BioShock DLC REVIEWED photo
A conflicted return to Rapture
BioShock Infinite was one of the most polarizing releases in recent memory among the gaming community. While a number of critics lauded it as an apex for Irrational, many fans were left feeling underwhelmed by certain facets ...

BioShock Infinite DLC photo
Start your journey next month
2K has just announced that the first major DLC for BioShock Infinite, Burial at Sea: Episode 1, will be available on November 12th for $14.99 (or included with your Season Pass). This date is a worldwide release for the PS3, ...

Ken Levine photo
Ken Levine

Levine to receive recognition at Golden Joystick Awards


The show's first ever Lifetime Achievement award
Oct 23
// Brett Makedonski
Ken Levine, one of the most well-known and respected developers in the videogame industry, will be honored at this year's Golden Joystick Awards with a Lifetime Achievement award. Throughout the course of the show's 31-year h...
2K Marin layoffs photo
2K Marin layoffs

BioShock 2, The Bureau dev 2K Marin 'essentially' closed


Bureau of bad news
Oct 18
// Steven Hansen
Yesterday, Polygon got word of a massive layoff that hit BioShock 2 and The Bureau: XCOM Declassified developer 2K Marin. "We can confirm staff reductions at 2K Marin," the statement read. "While these were difficult decisio...
Deals photo
Deals

Get Borderlands 2: Game of the Year Edition on PC for $18


Also, Civilization V for $9 and BioShock Infinite for $12
Oct 11
// Darren Nakamura
[Update: Borderlands 2: Game of the Year Edition has sold out at this price. The other deals still appear to be available.] It was only a couple of days ago that the Borderlands 2: Game of the Year Edition launched in North A...
Jimquisition photo
Jimquisition happens every Monday!
You were promised an episode on season passes, in the wake of Jimquisition complaining about downloadable content. There is a season for all things, and that season has come to pass. Here is a nice little bit of shouting on why season passes are ridiculous, and why it would behoove you to pass up on the bloody things.

BioShock Infinite DLC photo
Spoilers, obviously
BioShock Infinite's Burial At Sea Episode 1 is on the way, and you can get a quick look at the first five minutes courtesy of Irrational Games above. Although there are obvious spoilers as to the setup of the DLC, not a whol...

Ken Levine on the evolution of Elizabeth in Burial at Sea

Oct 04 // Caitlin Cooke
In Burial at Sea: Episode 1, Elizabeth seemed a little bit jaded, if not completely cold, in comparison to her personality in BioShock Infinite. I asked Ken to elaborate on what's happening with her character, and he explained, "In [Burial at Sea: Episode 2], there will be even more changes and each experience. It's really about taking Elizabeth from the woman you met in the tower [in Infinite], this naive person, to the person at the end of Infinite who's gone through some terrible things, [then] to this femme fatal, opaque, cold and then going inside and seeing what caused all of that." "When you get to the end of this, where does that leave her and what does this experience do to her? We basically want to show you the world from her perspective [...] that's a journey that you can complete only when you step into her shoes." After learning about the "lighthouses" from BioShock Infinite, it can be confusing to understand where Burial at Sea falls in the timeline and how it fits into Elizabeth's world. Ken Levine clarified that "This is 'Elizabeth prime,' this is the Elizabeth that went through the experiences in BioShock Infinite and this is the Rapture from BioShock. We're not splintering that." Elizabeth's combat style in Burial at Sea: Episode 2 hasn't been announced yet, but the gameplay will be more of the survival-horror variety. Ken elaborates on the gameplay that "It's probably even more resource management intensive and stealth oriented. Elizabeth is a different person, she's not a "guns blazing" person. "Without going into too much detail, it's the world through her eyes. Each game (BioShock Infinite, Burial at Sea: Episode 1) are bespoke experiences, we're working on game experience stuff that varies from each of them." Perhaps we will be getting a completely different gameplay mechanic when we step into Elizabeth's shoes. There is no official release date for Burial at Sea: Episode 2, but I imagine we'll have our answers when it's most likely released sometime next year.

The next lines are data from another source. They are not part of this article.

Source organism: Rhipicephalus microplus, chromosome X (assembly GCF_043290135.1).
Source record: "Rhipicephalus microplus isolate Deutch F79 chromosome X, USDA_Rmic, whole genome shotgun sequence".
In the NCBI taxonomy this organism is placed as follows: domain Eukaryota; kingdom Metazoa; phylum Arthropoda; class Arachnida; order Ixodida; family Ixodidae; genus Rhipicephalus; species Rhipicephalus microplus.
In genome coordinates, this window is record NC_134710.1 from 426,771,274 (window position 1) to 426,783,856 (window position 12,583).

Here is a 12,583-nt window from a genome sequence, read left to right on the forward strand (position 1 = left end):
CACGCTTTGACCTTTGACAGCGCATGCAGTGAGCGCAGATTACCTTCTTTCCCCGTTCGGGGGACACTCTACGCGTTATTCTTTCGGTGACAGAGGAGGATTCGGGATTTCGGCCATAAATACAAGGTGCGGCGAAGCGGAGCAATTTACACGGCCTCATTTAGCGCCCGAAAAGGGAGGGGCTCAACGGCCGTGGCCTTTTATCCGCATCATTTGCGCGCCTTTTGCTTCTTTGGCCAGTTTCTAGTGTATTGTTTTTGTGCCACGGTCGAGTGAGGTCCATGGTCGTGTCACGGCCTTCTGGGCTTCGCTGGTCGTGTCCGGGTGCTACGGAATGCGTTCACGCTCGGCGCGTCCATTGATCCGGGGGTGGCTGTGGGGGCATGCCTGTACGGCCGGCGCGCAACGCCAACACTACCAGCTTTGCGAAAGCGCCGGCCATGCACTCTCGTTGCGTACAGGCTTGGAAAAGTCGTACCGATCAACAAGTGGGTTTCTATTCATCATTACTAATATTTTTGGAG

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A cold, jaded lady
Warning: Minor plot/theme spoilers  BioShock Infinite - Burial at Sea: Episode 1 ends on an interesting note to say the least, and I'm curious to see what is in store for the next episode. When it was announced, Burial a...

Preview: BioShock Infinite - Burial at Sea: Episode 1

Oct 04 // Caitlin Cooke